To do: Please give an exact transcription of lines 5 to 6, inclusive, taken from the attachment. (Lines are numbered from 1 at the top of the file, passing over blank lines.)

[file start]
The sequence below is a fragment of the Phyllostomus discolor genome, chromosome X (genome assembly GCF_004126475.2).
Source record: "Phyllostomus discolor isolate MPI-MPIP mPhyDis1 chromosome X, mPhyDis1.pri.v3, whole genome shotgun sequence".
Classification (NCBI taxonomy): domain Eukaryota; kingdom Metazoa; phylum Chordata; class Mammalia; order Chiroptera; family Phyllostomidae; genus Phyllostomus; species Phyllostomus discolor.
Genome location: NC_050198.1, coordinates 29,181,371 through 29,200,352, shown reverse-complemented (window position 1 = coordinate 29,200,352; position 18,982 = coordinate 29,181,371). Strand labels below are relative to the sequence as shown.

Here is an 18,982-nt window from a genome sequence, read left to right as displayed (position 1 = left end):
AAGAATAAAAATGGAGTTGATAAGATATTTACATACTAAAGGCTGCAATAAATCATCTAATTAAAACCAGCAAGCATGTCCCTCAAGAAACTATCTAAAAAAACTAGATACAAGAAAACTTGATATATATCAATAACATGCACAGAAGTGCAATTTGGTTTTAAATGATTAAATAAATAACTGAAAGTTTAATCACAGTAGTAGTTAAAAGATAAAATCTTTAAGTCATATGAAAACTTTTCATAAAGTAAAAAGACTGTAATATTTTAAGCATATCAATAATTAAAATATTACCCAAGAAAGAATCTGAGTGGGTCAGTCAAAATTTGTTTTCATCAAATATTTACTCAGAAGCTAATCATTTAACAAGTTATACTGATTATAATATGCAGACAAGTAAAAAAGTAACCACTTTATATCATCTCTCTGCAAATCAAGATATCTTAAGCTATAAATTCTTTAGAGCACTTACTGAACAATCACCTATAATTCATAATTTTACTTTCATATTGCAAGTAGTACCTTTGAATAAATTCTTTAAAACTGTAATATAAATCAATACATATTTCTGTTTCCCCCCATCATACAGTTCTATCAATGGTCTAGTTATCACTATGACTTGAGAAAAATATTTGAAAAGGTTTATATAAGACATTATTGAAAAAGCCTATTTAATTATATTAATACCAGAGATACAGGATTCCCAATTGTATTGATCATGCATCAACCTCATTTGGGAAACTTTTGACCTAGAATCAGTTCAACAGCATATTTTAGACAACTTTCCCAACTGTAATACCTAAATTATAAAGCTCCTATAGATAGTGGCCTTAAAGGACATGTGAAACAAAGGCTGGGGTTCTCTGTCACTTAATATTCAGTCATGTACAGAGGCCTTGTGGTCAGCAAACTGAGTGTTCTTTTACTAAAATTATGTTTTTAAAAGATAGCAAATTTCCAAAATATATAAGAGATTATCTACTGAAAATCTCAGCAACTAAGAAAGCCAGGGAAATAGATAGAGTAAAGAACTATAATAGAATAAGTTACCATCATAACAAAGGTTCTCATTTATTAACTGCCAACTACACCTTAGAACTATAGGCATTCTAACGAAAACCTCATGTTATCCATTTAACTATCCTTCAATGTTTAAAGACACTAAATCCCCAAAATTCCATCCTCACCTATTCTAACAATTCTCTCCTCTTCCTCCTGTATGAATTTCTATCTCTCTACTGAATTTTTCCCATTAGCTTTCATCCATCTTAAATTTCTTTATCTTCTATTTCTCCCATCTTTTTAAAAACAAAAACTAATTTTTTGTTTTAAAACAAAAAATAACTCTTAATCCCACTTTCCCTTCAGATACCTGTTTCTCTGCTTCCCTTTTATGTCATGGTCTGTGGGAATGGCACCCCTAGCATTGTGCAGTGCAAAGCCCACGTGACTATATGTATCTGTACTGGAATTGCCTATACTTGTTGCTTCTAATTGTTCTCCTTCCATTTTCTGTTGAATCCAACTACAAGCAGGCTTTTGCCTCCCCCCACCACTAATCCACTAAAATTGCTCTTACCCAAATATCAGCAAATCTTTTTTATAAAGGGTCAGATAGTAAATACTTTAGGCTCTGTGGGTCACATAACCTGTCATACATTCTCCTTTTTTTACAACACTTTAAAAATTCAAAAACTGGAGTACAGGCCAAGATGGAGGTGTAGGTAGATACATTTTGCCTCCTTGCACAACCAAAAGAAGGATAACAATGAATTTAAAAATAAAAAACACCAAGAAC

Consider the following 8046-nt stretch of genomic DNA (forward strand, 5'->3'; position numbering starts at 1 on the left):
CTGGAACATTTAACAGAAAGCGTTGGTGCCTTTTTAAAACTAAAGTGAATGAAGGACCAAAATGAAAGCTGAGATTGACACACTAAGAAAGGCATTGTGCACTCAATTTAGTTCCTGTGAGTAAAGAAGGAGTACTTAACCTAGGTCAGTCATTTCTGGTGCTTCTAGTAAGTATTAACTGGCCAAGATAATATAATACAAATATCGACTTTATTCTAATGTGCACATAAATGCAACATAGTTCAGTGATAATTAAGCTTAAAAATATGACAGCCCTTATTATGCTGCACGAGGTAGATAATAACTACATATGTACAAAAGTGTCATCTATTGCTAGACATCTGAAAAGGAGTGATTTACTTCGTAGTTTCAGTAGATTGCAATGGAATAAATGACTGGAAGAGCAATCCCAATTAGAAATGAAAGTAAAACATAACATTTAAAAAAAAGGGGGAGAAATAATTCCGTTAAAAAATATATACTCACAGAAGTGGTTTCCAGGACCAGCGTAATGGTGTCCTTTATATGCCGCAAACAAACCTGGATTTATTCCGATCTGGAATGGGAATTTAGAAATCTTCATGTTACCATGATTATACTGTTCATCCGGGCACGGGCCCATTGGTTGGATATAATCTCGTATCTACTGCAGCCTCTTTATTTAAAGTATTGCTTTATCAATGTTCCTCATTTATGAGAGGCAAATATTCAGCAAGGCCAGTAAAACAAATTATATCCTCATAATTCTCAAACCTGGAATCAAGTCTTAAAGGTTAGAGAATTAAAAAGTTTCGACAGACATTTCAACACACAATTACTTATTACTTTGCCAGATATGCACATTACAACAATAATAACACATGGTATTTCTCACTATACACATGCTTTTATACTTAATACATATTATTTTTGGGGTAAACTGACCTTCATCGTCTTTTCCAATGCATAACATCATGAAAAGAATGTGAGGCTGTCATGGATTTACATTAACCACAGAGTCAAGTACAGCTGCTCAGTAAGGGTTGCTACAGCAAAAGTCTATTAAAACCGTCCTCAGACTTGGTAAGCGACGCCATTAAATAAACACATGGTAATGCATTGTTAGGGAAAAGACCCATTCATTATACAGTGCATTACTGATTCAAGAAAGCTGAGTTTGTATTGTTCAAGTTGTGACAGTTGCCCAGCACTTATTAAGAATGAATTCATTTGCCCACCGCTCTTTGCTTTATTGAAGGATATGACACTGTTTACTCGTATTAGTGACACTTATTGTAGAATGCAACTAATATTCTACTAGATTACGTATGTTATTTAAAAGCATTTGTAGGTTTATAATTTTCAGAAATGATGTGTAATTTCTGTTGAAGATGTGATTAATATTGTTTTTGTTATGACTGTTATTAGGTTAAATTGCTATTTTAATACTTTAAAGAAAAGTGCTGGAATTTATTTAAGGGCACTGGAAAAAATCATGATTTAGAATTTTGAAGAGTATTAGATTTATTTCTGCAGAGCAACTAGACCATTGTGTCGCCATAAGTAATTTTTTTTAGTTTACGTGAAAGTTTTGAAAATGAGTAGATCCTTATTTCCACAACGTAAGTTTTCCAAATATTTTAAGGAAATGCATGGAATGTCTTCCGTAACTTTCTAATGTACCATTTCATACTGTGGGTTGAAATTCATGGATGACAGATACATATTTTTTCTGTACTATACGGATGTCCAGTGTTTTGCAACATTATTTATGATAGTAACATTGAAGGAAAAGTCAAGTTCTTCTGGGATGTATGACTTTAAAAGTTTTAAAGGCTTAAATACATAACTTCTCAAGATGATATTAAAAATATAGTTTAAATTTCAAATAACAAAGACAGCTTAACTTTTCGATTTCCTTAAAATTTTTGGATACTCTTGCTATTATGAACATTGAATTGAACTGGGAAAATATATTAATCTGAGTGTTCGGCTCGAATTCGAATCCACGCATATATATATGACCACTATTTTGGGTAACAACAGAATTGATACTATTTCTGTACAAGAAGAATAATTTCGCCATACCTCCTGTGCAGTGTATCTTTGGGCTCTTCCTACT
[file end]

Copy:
Here is an 18,982-nt window from a genome sequence, read left to right as displayed (position 1 = left end):
AAGAATAAAAATGGAGTTGATAAGATATTTACATACTAAAGGCTGCAATAAATCATCTAATTAAAACCAGCAAGCATGTCCCTCAAGAAACTATCTAAAAAAACTAGATACAAGAAAACTTGATATATATCAATAACATGCACAGAAGTGCAATTTGGTTTTAAATGATTAAATAAATAACTGAAAGTTTAATCACAGTAGTAGTTAAAAGATAAAATCTTTAAGTCATATGAAAACTTTTCATAAAGTAAAAAGACTGTAATATTTTAAGCATATCAATAATTAAAATATTACCCAAGAAAGAATCTGAGTGGGTCAGTCAAAATTTGTTTTCATCAAATATTTACTCAGAAGCTAATCATTTAACAAGTTATACTGATTATAATATGCAGACAAGTAAAAAAGTAACCACTTTATATCATCTCTCTGCAAATCAAGATATCTTAAGCTATAAATTCTTTAGAGCACTTACTGAACAATCACCTATAATTCATAATTTTACTTTCATATTGCAAGTAGTACCTTTGAATAAATTCTTTAAAACTGTAATATAAATCAATACATATTTCTGTTTCCCCCCATCATACAGTTCTATCAATGGTCTAGTTATCACTATGACTTGAGAAAAATATTTGAAAAGGTTTATATAAGACATTATTGAAAAAGCCTATTTAATTATATTAATACCAGAGATACAGGATTCCCAATTGTATTGATCATGCATCAACCTCATTTGGGAAACTTTTGACCTAGAATCAGTTCAACAGCATATTTTAGACAACTTTCCCAACTGTAATACCTAAATTATAAAGCTCCTATAGATAGTGGCCTTAAAGGACATGTGAAACAAAGGCTGGGGTTCTCTGTCACTTAATATTCAGTCATGTACAGAGGCCTTGTGGTCAGCAAACTGAGTGTTCTTTTACTAAAATTATGTTTTTAAAAGATAGCAAATTTCCAAAATATATAAGAGATTATCTACTGAAAATCTCAGCAACTAAGAAAGCCAGGGAAATAGATAGAGTAAAGAACTATAATAGAATAAGTTACCATCATAACAAAGGTTCTCATTTATTAACTGCCAACTACACCTTAGAACTATAGGCATTCTAACGAAAACCTCATGTTATCCATTTAACTATCCTTCAATGTTTAAAGACACTAAATCCCCAAAATTCCATCCTCACCTATTCTAACAATTCTCTCCTCTTCCTCCTGTATGAATTTCTATCTCTCTACTGAATTTTTCCCATTAGCTTTCATCCATCTTAAATTTCTTTATCTTCTATTTCTCCCATCTTTTTAAAAACAAAAACTAATTTTTTGTTTTAAAACAAAAAATAACTCTTAATCCCACTTTCCCTTCAGATACCTGTTTCTCTGCTTCCCTTTTATGTCATGGTCTGTGGGAATGGCACCCCTAGCATTGTGCAGTGCAAAGCCCACGTGACTATATGTATCTGTACTGGAATTGCCTATACTTGTTGCTTCTAATTGTTCTCCTTCCATTTTCTGTTGAATCCAACTACAAGCAGGCTTTTGCCTCCCCCCACCACTAATCCACTAAAATTGCTCTTACCCAAATATCAGCAAATCTTTTTTATAAAGGGTCAGATAGTAAATACTTTAGGCTCTGTGGGTCACATAACCTGTCATACATTCTCCTTTTTTTACAACACTTTAAAAATTCAAAAACTGGAGTACAGGCCAAGATGGAGGTGTAGGTAGATACATTTTGCCTCCTTGCACAACCAAAAGAAGGATAACAATGAATTTAAAAATAAAAAACACCAAGAAC